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Edited by W H Jost. Published by Karger, Basel, 2003, pp 168, €128.50. ISBN 3-8055-7500-9
It is not surprising that botulinum toxin is now an increasingly popular treatment for pain disorders including tension headache, migraine, and myofascial pain syndromes. These conditions may not be associated with muscle tension or in any event with increased EMG activity. Furthermore, many trials to date suffer from not being randomised placebo controlled studies, patient numbers are often small, and follow up is brief. It is against this background that this new book should be read with caution. The authors from various German centres offer possible explanations why botulinum toxin may work in the absence of strikingly high abnormal muscle tone. Stimulation of substance P and enkephalin and a discrete anit-inflammatory effect have been mooted. Irrespective of the theoretical difficulties, the relative sparcity of convincing control trials results in difficulties in balance within the chapters. For example, the section on tension headache includes 12 pages on classification and conventional therapy and only 4 pages directly discussing botulinum toxin therapy. The chapter on low back pain is even more unbalanced—8 pages on background and then the statement “considering the scarce data, we must refrain from recommending BTX injections in low back pain for the time being”. The chapters concerning pain relief in cervical dystonia and spasticity are well done but these conclusions are already widely known and covered in other texts. The chapter on piriformis syndrome is an excellent review of this interesting condition, irrespective of whether botulinum toxin works or not.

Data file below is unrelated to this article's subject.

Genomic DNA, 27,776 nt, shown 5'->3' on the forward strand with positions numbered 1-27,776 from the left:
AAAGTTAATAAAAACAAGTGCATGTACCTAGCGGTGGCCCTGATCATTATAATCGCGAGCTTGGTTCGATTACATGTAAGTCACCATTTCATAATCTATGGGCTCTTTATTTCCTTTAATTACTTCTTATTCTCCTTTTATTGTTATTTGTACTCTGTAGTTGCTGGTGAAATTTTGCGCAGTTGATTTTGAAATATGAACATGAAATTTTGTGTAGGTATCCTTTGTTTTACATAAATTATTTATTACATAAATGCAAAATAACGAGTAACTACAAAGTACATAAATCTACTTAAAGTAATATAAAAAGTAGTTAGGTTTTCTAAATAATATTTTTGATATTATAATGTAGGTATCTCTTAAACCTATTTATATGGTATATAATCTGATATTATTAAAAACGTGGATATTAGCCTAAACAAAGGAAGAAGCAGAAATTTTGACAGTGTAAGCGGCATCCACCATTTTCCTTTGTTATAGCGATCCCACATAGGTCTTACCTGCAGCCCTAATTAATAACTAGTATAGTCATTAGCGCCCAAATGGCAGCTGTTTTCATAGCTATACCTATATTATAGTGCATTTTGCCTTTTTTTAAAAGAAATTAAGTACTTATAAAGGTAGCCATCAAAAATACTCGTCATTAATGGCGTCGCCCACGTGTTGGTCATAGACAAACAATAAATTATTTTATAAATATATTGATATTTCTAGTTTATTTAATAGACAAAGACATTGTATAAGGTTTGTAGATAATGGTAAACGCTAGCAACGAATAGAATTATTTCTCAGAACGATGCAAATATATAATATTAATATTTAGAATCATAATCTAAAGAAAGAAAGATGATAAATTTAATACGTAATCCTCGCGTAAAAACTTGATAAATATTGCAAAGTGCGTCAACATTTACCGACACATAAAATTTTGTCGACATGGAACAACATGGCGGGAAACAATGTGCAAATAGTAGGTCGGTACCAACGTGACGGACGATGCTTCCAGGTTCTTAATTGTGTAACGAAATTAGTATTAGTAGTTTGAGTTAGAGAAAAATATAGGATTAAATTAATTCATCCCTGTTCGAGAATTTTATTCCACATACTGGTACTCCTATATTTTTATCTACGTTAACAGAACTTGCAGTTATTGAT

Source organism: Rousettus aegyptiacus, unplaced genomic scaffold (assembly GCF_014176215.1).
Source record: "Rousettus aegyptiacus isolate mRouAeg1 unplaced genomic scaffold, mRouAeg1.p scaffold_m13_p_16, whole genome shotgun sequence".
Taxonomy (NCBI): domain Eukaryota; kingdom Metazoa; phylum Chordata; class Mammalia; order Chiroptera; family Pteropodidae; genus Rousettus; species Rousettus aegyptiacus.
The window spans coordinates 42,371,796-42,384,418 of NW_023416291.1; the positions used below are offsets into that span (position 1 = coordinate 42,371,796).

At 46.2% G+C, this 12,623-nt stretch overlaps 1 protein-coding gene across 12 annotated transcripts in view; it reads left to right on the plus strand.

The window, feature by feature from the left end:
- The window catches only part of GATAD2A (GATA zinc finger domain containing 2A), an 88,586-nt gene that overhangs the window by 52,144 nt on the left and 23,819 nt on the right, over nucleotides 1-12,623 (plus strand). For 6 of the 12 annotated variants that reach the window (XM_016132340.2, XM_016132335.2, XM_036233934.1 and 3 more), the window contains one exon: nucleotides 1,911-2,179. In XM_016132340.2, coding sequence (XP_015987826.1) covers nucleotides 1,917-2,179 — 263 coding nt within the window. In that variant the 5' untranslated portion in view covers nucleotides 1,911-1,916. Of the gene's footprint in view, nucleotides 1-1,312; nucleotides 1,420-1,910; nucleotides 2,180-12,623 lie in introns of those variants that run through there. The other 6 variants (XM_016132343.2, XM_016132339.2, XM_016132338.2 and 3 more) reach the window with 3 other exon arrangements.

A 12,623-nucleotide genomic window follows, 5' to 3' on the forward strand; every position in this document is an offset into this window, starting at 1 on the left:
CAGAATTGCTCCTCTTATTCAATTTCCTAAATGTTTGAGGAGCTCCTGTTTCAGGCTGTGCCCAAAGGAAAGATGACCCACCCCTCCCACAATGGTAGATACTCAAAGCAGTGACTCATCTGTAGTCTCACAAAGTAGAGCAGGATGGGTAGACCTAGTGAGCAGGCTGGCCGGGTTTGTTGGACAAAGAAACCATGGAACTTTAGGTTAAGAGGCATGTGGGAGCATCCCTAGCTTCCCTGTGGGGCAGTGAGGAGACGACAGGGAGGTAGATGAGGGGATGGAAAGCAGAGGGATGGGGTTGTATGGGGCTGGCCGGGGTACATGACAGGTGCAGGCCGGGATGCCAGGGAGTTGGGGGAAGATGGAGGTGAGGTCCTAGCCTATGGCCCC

For those interested in an overview of pain management with botulinum toxin my recommendation would be to read the chapter by Nurmikko in the excellent second edition of Handbook of botulinum toxin treatment.